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By Eileen A.J. Connelly, AP Personal Finance Writer

NEW YORK (AP) — Credit cards have moved to the top of the bill pile, displacing mortgages as the priority for many consumers.

"It used to be clearly the case that consumers viewed their mortgage as their No. 1 payment obligation. That is no longer," said Mark Greene, CEO of FICO Inc., the producer of consumer credit scores.

Instead, the data FICO crunches shows that credit cards have taken over. Despite a tough economy, in the past two years payments on credit cards were half as likely to become 90 days past due as they were in 2005. And for borrowers with high credit scores, normally the least risky borrowers, the percentage falling behind on a mortgage is now higher than for credit cards.

There are several reasons for the surprising shift. One is that so many mortgages are underwater — meaning the debt owed on the home is greater than the home's value.

"But we suspect another reason is that credit cards are increasingly important to people," Greene said.

One sign of the role cards now play is how they are used. Last month, for instance, 10% of consumers used their cards to buy groceries. "There's nothing wrong with that, but they then revolved those charges, they didn't pay them off," Greene said. "People are increasingly focused on the use of credit cards as a sort of vital tool for their lives."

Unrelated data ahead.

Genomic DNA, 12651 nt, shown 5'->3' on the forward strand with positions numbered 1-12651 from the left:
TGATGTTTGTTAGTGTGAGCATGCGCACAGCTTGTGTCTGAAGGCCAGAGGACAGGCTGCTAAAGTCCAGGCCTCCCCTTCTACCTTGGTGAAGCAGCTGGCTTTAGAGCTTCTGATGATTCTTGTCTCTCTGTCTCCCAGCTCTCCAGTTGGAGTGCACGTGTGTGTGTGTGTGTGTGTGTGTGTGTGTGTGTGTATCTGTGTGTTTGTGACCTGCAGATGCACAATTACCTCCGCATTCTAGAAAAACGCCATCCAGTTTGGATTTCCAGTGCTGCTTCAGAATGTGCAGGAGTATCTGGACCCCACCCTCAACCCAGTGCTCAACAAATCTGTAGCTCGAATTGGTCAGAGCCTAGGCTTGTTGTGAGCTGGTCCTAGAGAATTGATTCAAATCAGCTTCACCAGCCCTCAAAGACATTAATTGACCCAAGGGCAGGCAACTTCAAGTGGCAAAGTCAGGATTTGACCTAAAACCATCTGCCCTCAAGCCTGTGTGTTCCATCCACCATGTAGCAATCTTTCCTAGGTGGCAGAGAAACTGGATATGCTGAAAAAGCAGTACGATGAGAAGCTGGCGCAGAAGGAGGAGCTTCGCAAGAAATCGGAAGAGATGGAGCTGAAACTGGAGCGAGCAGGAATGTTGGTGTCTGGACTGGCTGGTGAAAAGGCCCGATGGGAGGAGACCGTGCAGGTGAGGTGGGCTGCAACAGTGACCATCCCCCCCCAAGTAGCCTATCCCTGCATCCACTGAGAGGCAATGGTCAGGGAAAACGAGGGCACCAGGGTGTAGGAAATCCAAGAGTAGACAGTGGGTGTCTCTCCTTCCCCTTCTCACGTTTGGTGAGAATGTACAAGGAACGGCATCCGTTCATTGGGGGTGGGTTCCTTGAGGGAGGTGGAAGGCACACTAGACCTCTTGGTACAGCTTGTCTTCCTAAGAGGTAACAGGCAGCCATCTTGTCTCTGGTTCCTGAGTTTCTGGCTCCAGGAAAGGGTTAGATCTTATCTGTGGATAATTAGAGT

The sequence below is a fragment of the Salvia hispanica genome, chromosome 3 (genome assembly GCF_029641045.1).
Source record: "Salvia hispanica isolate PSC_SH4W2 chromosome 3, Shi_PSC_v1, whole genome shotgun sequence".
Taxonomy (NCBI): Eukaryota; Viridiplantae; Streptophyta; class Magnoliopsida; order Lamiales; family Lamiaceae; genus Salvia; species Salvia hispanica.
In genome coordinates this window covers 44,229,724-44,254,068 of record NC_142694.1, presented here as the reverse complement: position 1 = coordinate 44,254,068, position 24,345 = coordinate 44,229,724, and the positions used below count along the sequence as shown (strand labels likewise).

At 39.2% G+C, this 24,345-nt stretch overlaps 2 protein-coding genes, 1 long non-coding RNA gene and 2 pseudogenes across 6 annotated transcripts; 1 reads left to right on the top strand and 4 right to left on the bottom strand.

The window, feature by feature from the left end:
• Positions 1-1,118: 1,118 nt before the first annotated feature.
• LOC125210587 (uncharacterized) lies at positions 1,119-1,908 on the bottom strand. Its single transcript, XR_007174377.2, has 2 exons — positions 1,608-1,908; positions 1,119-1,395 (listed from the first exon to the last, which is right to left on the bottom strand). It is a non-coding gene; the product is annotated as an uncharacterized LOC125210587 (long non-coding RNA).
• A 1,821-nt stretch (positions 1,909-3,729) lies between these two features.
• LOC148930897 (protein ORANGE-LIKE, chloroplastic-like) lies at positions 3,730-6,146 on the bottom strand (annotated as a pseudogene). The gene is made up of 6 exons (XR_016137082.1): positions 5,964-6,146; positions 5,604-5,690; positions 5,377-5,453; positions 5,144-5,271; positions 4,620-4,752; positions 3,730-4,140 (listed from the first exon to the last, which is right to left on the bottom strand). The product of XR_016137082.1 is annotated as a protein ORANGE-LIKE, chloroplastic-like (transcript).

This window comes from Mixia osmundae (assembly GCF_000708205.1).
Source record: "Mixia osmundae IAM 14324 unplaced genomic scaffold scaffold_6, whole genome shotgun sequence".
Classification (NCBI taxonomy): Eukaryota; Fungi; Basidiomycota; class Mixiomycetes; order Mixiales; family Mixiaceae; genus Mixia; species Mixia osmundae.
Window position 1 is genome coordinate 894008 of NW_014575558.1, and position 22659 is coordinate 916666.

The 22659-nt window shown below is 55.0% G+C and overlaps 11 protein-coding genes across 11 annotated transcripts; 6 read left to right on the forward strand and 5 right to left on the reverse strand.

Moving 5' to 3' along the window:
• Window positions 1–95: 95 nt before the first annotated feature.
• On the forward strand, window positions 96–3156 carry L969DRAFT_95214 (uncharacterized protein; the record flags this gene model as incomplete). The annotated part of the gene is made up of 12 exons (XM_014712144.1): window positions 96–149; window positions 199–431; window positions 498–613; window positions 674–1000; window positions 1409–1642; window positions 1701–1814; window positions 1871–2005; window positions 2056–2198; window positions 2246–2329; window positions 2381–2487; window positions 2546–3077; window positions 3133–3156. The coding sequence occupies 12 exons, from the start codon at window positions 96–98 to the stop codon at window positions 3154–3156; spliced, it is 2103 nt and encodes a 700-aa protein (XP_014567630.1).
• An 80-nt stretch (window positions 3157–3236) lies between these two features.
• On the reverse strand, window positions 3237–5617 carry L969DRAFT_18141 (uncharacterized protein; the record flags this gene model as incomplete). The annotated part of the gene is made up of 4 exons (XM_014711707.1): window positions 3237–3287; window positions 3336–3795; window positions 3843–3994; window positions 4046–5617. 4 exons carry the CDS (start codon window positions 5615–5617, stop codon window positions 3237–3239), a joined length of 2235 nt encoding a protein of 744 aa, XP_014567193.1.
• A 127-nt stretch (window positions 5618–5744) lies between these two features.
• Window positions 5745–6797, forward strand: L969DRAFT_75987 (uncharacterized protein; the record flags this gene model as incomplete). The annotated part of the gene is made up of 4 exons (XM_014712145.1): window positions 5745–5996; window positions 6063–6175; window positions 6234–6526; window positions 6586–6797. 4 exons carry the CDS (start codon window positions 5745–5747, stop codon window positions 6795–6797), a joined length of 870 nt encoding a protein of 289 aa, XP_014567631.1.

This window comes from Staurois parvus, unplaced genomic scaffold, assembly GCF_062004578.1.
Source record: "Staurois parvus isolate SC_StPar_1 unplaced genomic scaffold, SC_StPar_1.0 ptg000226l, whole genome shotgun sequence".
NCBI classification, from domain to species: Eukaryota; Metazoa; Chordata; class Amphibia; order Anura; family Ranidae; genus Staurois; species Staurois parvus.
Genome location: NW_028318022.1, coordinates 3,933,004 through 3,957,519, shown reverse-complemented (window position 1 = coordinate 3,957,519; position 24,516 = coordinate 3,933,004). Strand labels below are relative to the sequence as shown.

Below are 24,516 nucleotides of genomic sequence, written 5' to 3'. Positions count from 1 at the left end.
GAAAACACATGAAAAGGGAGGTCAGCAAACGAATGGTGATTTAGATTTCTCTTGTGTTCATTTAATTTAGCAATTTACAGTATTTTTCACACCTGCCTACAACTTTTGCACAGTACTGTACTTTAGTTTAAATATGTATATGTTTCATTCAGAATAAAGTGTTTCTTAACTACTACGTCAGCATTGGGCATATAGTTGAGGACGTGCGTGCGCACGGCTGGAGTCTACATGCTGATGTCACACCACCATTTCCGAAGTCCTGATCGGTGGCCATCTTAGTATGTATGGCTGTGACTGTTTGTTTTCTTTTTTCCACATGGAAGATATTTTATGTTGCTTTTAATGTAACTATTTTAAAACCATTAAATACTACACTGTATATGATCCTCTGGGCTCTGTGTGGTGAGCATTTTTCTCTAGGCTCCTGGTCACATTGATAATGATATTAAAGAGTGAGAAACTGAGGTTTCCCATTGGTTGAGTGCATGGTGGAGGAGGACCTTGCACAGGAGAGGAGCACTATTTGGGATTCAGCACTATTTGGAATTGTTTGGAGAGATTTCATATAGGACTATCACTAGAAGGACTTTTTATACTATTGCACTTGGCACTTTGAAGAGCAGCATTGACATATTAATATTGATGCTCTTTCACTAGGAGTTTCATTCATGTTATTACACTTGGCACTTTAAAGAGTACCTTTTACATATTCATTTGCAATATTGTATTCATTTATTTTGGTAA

An expanded role for credit means a higher profile for FICO. Based in Minneapolis, the company sells its scores to banks and other lenders to help them decide who is a good risk for borrowing money. A decade ago, most consumers were less aware of their credit scores. That's changed today, with the recession driving many to pay closer attention to their personal finances.

FICO has no plans to shift the focus of its business more toward consumers. But it has opened up in recent months, sharing the components that go into a credit score and giving the public better insight into what behaviors can help or hurt a score.

The Associated Press talked with Greene, an economist by training who has led FICO since 2007, about the role of credit scores, new credit card regulations and what the data his company processes can predict about the economy.

Here are excerpts from that interview:

Q: In the months leading up to the new credit card law, banks cut the number of cards by 15% and cut the amount of available credit by $1 trillion. Doesn't that hurt consumers, given the evidence you've seen about the growing importance of credit cards?

A: One thing to consider is how much of that trillion dollars was actually used? A lot of those accounts were unused.

Decreasing credit lines was very important for banks to thrive or survive through the credit crunch. We worked with a number of banks to get this exactly right. The banks that got it right operated with a scalpel, not with a butcher blade, because your limits are different from mine, and your need for that line is different from mine. A number of banks got this right. But in the early days, some of them didn't, and they did things like 25% off everybody's line. That annoyed people.

Q: It wasn't just annoying. These actions hurt the credit scores of a lot of people, by cutting their credit lines close to their balances.